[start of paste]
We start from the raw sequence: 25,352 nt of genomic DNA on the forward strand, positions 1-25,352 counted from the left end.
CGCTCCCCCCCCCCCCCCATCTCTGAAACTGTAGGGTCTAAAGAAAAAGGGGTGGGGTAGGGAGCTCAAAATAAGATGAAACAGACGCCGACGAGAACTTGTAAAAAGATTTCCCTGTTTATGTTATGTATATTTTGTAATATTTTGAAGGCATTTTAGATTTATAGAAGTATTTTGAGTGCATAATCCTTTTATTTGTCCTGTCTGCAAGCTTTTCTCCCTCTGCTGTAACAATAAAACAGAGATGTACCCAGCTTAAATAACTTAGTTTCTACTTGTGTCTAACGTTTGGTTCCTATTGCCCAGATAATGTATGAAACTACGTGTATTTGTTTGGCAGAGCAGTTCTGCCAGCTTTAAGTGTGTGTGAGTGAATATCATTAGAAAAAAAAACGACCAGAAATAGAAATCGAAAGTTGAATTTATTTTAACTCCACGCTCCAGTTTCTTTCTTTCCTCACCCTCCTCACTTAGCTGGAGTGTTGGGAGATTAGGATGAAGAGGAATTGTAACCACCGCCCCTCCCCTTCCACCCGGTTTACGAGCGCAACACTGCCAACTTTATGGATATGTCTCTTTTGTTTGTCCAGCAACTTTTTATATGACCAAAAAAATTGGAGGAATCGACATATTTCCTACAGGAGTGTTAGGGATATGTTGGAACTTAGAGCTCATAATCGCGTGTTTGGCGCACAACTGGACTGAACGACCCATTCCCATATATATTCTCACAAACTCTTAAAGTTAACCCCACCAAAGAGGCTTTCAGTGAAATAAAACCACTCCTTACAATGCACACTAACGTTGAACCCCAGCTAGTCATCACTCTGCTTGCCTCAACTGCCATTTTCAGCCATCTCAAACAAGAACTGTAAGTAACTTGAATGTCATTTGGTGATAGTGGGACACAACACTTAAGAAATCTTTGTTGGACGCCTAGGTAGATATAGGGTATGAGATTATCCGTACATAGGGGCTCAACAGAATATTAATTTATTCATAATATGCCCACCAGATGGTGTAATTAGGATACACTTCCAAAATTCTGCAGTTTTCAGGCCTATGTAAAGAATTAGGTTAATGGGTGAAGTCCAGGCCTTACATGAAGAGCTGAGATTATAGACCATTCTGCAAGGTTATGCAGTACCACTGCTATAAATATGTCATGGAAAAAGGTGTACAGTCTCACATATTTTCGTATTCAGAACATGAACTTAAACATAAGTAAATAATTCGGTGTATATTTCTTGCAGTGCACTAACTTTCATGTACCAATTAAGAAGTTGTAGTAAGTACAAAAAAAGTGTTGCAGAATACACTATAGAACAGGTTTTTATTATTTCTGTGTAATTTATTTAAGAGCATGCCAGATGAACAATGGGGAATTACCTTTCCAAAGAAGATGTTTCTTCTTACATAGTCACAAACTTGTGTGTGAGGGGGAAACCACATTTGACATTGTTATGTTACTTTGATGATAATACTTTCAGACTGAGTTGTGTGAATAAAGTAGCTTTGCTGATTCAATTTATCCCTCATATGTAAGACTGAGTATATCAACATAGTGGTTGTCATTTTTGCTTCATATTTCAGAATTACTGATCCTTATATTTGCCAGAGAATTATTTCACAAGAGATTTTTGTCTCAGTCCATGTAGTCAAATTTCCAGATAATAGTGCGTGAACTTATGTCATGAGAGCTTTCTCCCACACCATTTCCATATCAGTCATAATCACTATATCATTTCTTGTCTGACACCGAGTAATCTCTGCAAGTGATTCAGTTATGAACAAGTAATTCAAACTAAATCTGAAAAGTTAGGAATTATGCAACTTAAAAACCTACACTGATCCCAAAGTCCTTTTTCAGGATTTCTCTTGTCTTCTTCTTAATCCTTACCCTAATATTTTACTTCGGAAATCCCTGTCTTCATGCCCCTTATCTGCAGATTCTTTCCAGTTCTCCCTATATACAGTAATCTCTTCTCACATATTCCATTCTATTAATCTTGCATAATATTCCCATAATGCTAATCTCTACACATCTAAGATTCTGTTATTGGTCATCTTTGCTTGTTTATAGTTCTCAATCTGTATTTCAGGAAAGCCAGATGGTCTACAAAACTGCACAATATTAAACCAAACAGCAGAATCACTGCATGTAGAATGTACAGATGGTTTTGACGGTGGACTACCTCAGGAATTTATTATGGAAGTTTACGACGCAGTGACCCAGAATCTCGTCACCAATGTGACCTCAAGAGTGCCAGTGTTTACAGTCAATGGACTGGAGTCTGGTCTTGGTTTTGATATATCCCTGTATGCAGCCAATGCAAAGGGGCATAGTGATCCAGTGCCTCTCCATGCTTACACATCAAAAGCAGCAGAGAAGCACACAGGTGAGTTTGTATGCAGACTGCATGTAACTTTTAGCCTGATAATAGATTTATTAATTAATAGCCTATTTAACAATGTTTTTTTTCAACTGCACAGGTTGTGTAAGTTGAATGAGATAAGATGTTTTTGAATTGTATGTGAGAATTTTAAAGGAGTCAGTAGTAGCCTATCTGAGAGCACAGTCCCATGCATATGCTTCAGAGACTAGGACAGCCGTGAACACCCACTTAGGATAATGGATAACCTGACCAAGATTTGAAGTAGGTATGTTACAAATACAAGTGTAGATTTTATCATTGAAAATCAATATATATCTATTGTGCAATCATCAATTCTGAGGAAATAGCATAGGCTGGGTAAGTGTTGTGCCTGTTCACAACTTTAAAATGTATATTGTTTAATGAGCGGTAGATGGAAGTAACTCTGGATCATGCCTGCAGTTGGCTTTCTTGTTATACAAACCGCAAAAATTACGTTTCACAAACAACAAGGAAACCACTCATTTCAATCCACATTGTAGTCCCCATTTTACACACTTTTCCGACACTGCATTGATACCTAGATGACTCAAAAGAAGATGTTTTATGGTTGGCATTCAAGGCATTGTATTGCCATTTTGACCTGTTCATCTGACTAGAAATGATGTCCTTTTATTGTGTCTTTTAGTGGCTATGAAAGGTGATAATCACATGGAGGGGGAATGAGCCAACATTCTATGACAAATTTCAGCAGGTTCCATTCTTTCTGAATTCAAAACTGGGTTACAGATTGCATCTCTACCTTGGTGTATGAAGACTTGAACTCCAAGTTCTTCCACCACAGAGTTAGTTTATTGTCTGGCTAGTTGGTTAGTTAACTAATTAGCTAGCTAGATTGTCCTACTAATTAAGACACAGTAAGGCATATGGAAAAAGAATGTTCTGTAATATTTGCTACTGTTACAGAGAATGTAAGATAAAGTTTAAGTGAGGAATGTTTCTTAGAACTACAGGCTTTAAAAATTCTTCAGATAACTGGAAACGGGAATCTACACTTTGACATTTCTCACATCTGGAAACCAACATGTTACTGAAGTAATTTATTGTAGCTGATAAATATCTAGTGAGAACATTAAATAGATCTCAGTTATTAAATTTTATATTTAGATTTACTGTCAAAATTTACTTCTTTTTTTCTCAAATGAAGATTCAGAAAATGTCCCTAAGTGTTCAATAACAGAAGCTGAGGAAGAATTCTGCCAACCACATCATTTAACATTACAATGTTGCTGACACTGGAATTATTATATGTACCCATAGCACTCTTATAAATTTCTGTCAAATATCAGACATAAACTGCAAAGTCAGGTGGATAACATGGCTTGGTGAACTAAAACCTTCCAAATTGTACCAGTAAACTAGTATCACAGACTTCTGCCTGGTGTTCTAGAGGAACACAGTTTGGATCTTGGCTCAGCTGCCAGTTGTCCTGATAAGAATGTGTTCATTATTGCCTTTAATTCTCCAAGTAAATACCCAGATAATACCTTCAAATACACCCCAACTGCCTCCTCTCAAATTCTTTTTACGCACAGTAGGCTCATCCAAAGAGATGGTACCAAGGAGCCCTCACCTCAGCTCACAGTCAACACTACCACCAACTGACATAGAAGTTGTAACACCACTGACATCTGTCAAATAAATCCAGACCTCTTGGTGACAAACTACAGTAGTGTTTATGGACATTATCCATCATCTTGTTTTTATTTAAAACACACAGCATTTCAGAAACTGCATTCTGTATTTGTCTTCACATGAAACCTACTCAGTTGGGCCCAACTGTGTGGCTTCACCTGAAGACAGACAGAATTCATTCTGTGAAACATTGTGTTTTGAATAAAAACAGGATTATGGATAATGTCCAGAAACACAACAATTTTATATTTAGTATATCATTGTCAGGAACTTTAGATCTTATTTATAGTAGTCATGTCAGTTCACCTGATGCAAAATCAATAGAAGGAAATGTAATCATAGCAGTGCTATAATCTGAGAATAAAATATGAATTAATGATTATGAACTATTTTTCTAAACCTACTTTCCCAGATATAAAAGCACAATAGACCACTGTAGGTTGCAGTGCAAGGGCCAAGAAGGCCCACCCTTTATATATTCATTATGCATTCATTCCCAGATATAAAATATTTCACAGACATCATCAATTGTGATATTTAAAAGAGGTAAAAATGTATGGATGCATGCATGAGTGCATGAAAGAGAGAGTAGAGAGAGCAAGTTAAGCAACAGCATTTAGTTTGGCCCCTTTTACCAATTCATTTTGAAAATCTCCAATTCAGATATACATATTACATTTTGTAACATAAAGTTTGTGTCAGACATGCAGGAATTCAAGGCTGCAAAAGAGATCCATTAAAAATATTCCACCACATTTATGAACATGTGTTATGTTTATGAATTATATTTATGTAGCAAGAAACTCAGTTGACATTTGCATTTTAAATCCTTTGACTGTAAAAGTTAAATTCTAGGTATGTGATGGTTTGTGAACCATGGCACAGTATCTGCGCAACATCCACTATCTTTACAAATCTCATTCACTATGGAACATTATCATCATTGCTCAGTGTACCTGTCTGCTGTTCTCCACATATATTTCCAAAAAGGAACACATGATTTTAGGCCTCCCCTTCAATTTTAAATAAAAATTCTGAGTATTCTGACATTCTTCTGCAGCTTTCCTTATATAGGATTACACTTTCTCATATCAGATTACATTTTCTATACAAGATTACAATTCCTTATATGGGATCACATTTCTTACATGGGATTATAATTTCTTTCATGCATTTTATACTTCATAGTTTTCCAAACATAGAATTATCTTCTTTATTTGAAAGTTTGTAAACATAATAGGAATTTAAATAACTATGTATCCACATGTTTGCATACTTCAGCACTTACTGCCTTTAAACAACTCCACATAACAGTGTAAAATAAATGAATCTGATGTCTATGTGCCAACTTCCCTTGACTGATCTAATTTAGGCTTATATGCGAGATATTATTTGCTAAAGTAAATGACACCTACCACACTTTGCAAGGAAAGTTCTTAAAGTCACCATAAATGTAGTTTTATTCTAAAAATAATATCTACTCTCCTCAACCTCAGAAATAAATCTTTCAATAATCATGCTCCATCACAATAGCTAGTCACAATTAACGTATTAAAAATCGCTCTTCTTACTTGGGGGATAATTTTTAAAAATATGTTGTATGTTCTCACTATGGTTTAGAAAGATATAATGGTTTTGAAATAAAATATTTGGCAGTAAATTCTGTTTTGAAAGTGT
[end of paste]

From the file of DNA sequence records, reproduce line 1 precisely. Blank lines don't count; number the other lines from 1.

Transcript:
We start from the raw sequence: 25,352 nt of genomic DNA on the forward strand, positions 1-25,352 counted from the left end.